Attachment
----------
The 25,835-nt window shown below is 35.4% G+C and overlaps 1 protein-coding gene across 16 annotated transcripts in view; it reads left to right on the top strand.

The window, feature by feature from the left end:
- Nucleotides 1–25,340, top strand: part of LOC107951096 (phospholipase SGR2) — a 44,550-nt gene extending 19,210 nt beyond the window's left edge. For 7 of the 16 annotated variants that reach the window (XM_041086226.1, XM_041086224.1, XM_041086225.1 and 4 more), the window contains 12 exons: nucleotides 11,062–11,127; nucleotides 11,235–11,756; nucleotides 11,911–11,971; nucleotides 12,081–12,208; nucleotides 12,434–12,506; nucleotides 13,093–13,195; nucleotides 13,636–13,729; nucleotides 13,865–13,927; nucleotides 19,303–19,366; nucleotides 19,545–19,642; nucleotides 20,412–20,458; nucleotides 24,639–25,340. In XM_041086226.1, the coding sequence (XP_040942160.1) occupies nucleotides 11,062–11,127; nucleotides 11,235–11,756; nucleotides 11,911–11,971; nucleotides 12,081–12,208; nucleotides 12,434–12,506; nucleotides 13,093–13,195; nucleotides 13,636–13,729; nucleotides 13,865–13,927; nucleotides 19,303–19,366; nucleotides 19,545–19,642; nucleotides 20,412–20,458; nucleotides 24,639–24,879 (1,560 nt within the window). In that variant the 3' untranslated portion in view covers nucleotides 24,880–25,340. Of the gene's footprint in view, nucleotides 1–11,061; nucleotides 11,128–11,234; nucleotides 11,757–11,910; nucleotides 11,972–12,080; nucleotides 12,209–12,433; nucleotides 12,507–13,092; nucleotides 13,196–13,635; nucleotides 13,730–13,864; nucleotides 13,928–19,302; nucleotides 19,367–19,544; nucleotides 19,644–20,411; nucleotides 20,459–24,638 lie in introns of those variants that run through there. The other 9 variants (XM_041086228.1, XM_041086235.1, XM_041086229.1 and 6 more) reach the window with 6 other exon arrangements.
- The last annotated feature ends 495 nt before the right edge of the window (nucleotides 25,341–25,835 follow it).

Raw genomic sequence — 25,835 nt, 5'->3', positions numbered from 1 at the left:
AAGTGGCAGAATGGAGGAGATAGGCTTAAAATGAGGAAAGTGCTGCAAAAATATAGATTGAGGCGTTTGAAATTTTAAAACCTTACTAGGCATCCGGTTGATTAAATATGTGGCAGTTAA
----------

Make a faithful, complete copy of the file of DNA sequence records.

The 25,835-nt window shown below is 35.4% G+C and overlaps 1 protein-coding gene across 16 annotated transcripts in view; it reads left to right on the top strand.

The window, feature by feature from the left end:
- Nucleotides 1–25,340, top strand: part of LOC107951096 (phospholipase SGR2) — a 44,550-nt gene extending 19,210 nt beyond the window's left edge. For 7 of the 16 annotated variants that reach the window (XM_041086226.1, XM_041086224.1, XM_041086225.1 and 4 more), the window contains 12 exons: nucleotides 11,062–11,127; nucleotides 11,235–11,756; nucleotides 11,911–11,971; nucleotides 12,081–12,208; nucleotides 12,434–12,506; nucleotides 13,093–13,195; nucleotides 13,636–13,729; nucleotides 13,865–13,927; nucleotides 19,303–19,366; nucleotides 19,545–19,642; nucleotides 20,412–20,458; nucleotides 24,639–25,340. In XM_041086226.1, the coding sequence (XP_040942160.1) occupies nucleotides 11,062–11,127; nucleotides 11,235–11,756; nucleotides 11,911–11,971; nucleotides 12,081–12,208; nucleotides 12,434–12,506; nucleotides 13,093–13,195; nucleotides 13,636–13,729; nucleotides 13,865–13,927; nucleotides 19,303–19,366; nucleotides 19,545–19,642; nucleotides 20,412–20,458; nucleotides 24,639–24,879 (1,560 nt within the window). In that variant the 3' untranslated portion in view covers nucleotides 24,880–25,340. Of the gene's footprint in view, nucleotides 1–11,061; nucleotides 11,128–11,234; nucleotides 11,757–11,910; nucleotides 11,972–12,080; nucleotides 12,209–12,433; nucleotides 12,507–13,092; nucleotides 13,196–13,635; nucleotides 13,730–13,864; nucleotides 13,928–19,302; nucleotides 19,367–19,544; nucleotides 19,644–20,411; nucleotides 20,459–24,638 lie in introns of those variants that run through there. The other 9 variants (XM_041086228.1, XM_041086235.1, XM_041086229.1 and 6 more) reach the window with 6 other exon arrangements.
- The last annotated feature ends 495 nt before the right edge of the window (nucleotides 25,341–25,835 follow it).

Raw genomic sequence — 25,835 nt, 5'->3', positions numbered from 1 at the left:
AAGTGGCAGAATGGAGGAGATAGGCTTAAAATGAGGAAAGTGCTGCAAAAATATAGATTGAGGCGTTTGAAATTTTAAAACCTTACTAGGCATCCGGTTGATTAAATATGTGGCAGTTAA